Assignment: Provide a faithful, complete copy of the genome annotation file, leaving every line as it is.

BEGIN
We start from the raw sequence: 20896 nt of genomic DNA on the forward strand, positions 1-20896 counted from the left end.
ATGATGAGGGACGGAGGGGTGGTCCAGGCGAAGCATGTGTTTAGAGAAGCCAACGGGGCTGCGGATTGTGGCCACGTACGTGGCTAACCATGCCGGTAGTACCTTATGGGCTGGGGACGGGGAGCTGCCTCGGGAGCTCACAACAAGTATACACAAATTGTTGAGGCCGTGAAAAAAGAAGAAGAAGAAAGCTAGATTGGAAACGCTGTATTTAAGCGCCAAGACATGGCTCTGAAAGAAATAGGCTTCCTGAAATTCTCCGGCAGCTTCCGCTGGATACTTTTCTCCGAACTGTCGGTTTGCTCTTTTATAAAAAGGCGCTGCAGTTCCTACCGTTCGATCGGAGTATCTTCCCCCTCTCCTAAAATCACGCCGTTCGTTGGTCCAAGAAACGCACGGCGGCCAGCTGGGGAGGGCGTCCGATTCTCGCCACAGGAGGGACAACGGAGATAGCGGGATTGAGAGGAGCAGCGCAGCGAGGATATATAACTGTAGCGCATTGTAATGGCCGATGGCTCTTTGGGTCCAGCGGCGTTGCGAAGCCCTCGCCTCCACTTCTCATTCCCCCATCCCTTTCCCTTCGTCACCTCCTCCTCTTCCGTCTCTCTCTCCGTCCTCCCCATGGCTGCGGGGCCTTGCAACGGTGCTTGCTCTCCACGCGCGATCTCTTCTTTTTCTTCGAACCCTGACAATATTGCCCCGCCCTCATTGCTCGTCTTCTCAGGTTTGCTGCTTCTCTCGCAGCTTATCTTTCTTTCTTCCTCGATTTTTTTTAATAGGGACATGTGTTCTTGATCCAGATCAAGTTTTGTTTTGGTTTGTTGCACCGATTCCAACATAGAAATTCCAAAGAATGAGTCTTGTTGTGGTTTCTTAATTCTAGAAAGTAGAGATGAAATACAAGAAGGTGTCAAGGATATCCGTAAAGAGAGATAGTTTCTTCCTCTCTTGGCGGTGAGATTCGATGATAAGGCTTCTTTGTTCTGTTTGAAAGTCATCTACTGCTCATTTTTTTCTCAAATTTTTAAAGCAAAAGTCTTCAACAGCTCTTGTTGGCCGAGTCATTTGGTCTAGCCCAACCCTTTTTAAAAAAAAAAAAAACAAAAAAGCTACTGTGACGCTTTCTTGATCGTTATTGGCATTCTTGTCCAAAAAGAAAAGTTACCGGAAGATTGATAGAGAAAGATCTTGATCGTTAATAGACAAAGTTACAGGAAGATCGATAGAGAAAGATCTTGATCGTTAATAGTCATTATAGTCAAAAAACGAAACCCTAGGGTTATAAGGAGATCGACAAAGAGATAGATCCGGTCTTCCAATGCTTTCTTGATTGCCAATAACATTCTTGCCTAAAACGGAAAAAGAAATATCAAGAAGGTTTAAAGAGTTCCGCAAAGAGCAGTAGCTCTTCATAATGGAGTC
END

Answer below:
We start from the raw sequence: 20896 nt of genomic DNA on the forward strand, positions 1-20896 counted from the left end.
ATGATGAGGGACGGAGGGGTGGTCCAGGCGAAGCATGTGTTTAGAGAAGCCAACGGGGCTGCGGATTGTGGCCACGTACGTGGCTAACCATGCCGGTAGTACCTTATGGGCTGGGGACGGGGAGCTGCCTCGGGAGCTCACAACAAGTATACACAAATTGTTGAGGCCGTGAAAAAAGAAGAAGAAGAAAGCTAGATTGGAAACGCTGTATTTAAGCGCCAAGACATGGCTCTGAAAGAAATAGGCTTCCTGAAATTCTCCGGCAGCTTCCGCTGGATACTTTTCTCCGAACTGTCGGTTTGCTCTTTTATAAAAAGGCGCTGCAGTTCCTACCGTTCGATCGGAGTATCTTCCCCCTCTCCTAAAATCACGCCGTTCGTTGGTCCAAGAAACGCACGGCGGCCAGCTGGGGAGGGCGTCCGATTCTCGCCACAGGAGGGACAACGGAGATAGCGGGATTGAGAGGAGCAGCGCAGCGAGGATATATAACTGTAGCGCATTGTAATGGCCGATGGCTCTTTGGGTCCAGCGGCGTTGCGAAGCCCTCGCCTCCACTTCTCATTCCCCCATCCCTTTCCCTTCGTCACCTCCTCCTCTTCCGTCTCTCTCTCCGTCCTCCCCATGGCTGCGGGGCCTTGCAACGGTGCTTGCTCTCCACGCGCGATCTCTTCTTTTTCTTCGAACCCTGACAATATTGCCCCGCCCTCATTGCTCGTCTTCTCAGGTTTGCTGCTTCTCTCGCAGCTTATCTTTCTTTCTTCCTCGATTTTTTTTAATAGGGACATGTGTTCTTGATCCAGATCAAGTTTTGTTTTGGTTTGTTGCACCGATTCCAACATAGAAATTCCAAAGAATGAGTCTTGTTGTGGTTTCTTAATTCTAGAAAGTAGAGATGAAATACAAGAAGGTGTCAAGGATATCCGTAAAGAGAGATAGTTTCTTCCTCTCTTGGCGGTGAGATTCGATGATAAGGCTTCTTTGTTCTGTTTGAAAGTCATCTACTGCTCATTTTTTTCTCAAATTTTTAAAGCAAAAGTCTTCAACAGCTCTTGTTGGCCGAGTCATTTGGTCTAGCCCAACCCTTTTTAAAAAAAAAAAAAACAAAAAAGCTACTGTGACGCTTTCTTGATCGTTATTGGCATTCTTGTCCAAAAAGAAAAGTTACCGGAAGATTGATAGAGAAAGATCTTGATCGTTAATAGACAAAGTTACAGGAAGATCGATAGAGAAAGATCTTGATCGTTAATAGTCATTATAGTCAAAAAACGAAACCCTAGGGTTATAAGGAGATCGACAAAGAGATAGATCCGGTCTTCCAATGCTTTCTTGATTGCCAATAACATTCTTGCCTAAAACGGAAAAAGAAATATCAAGAAGGTTTAAAGAGTTCCGCAAAGAGCAGTAGCTCTTCATAATGGAGTC